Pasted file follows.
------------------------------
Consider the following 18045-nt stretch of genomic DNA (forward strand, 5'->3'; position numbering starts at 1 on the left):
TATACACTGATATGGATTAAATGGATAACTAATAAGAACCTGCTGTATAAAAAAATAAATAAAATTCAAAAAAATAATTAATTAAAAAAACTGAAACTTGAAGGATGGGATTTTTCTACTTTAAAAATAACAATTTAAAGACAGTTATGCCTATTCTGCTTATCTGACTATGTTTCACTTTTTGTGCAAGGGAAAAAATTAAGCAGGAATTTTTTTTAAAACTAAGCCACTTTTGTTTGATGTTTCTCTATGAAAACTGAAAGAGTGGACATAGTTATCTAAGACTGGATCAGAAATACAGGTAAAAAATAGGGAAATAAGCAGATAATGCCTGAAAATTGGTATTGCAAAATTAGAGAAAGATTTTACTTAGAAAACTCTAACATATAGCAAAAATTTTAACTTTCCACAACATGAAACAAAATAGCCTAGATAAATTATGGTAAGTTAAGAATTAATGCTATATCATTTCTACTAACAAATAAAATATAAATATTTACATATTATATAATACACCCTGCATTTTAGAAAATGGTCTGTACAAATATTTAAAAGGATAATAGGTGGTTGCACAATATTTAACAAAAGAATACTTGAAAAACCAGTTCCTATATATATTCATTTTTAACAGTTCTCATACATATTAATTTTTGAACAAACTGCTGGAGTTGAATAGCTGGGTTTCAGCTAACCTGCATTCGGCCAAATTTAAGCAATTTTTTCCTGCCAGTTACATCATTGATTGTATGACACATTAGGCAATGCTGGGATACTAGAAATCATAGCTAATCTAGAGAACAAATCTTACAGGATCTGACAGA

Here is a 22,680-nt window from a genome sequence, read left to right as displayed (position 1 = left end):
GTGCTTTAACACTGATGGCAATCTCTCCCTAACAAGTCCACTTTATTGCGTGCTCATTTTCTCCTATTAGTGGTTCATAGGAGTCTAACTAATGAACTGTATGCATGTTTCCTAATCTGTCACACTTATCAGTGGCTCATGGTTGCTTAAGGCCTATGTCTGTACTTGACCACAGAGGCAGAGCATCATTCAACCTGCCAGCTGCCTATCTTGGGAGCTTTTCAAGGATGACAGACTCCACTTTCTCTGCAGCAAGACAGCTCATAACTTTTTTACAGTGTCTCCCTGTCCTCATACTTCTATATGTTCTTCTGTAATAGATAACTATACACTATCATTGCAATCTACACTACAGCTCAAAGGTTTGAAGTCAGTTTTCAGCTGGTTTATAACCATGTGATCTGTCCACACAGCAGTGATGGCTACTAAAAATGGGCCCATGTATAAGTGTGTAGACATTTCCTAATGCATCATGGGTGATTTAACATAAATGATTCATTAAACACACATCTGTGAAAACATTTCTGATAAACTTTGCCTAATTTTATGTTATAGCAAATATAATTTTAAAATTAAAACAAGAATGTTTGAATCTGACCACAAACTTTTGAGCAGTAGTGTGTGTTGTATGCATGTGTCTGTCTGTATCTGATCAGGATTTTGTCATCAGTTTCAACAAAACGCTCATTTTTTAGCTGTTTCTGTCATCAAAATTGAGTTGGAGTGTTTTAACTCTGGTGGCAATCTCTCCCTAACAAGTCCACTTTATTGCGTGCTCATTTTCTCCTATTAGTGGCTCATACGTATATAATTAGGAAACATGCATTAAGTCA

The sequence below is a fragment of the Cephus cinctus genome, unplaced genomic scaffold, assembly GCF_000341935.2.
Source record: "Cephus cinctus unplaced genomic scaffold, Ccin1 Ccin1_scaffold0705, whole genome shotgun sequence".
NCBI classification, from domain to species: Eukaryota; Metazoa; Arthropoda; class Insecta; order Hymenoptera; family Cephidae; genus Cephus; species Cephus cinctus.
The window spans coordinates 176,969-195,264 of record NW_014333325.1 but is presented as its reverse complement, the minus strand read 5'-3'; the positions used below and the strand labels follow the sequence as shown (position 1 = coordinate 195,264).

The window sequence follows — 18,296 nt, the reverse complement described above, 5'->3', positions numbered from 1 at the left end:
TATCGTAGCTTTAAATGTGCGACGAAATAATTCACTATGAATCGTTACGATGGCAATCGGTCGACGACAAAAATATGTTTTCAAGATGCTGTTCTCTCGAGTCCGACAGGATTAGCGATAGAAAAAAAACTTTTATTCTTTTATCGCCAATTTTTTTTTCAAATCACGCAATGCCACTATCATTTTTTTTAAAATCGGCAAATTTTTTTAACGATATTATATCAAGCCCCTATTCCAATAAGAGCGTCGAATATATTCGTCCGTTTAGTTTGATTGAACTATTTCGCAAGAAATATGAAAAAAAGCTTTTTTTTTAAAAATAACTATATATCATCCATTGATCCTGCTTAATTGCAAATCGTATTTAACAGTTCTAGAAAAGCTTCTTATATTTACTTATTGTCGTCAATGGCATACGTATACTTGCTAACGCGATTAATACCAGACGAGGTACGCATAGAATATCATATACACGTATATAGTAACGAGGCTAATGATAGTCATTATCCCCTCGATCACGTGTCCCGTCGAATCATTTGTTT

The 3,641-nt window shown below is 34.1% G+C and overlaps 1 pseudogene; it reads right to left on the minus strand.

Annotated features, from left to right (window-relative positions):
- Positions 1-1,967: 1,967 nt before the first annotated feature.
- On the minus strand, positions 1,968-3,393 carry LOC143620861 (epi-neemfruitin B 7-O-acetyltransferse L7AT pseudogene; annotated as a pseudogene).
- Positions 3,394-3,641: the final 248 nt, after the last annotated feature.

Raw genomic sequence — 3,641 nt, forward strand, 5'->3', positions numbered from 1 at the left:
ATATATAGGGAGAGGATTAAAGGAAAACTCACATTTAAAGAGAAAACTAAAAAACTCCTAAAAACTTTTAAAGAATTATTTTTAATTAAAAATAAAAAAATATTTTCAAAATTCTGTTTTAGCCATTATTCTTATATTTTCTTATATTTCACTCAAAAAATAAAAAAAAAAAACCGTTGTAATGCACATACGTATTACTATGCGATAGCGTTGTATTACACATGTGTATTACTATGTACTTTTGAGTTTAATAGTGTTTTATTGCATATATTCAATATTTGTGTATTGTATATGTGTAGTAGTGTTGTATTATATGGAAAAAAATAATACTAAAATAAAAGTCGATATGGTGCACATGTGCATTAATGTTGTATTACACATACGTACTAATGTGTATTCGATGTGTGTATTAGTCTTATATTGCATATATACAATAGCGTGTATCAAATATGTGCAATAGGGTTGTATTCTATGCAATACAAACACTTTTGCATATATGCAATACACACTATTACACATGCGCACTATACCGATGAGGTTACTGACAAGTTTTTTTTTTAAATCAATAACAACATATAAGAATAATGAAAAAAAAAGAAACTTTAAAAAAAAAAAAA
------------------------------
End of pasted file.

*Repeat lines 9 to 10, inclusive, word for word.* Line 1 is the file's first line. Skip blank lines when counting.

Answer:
The window sequence follows — 18,296 nt, the reverse complement described above, 5'->3', positions numbered from 1 at the left end:
TATCGTAGCTTTAAATGTGCGACGAAATAATTCACTATGAATCGTTACGATGGCAATCGGTCGACGACAAAAATATGTTTTCAAGATGCTGTTCTCTCGAGTCCGACAGGATTAGCGATAGAAAAAAAACTTTTATTCTTTTATCGCCAATTTTTTTTTCAAATCACGCAATGCCACTATCATTTTTTTTAAAATCGGCAAATTTTTTTAACGATATTATATCAAGCCCCTATTCCAATAAGAGCGTCGAATATATTCGTCCGTTTAGTTTGATTGAACTATTTCGCAAGAAATATGAAAAAAAGCTTTTTTTTTAAAAATAACTATATATCATCCATTGATCCTGCTTAATTGCAAATCGTATTTAACAGTTCTAGAAAAGCTTCTTATATTTACTTATTGTCGTCAATGGCATACGTATACTTGCTAACGCGATTAATACCAGACGAGGTACGCATAGAATATCATATACACGTATATAGTAACGAGGCTAATGATAGTCATTATCCCCTCGATCACGTGTCCCGTCGAATCATTTGTTT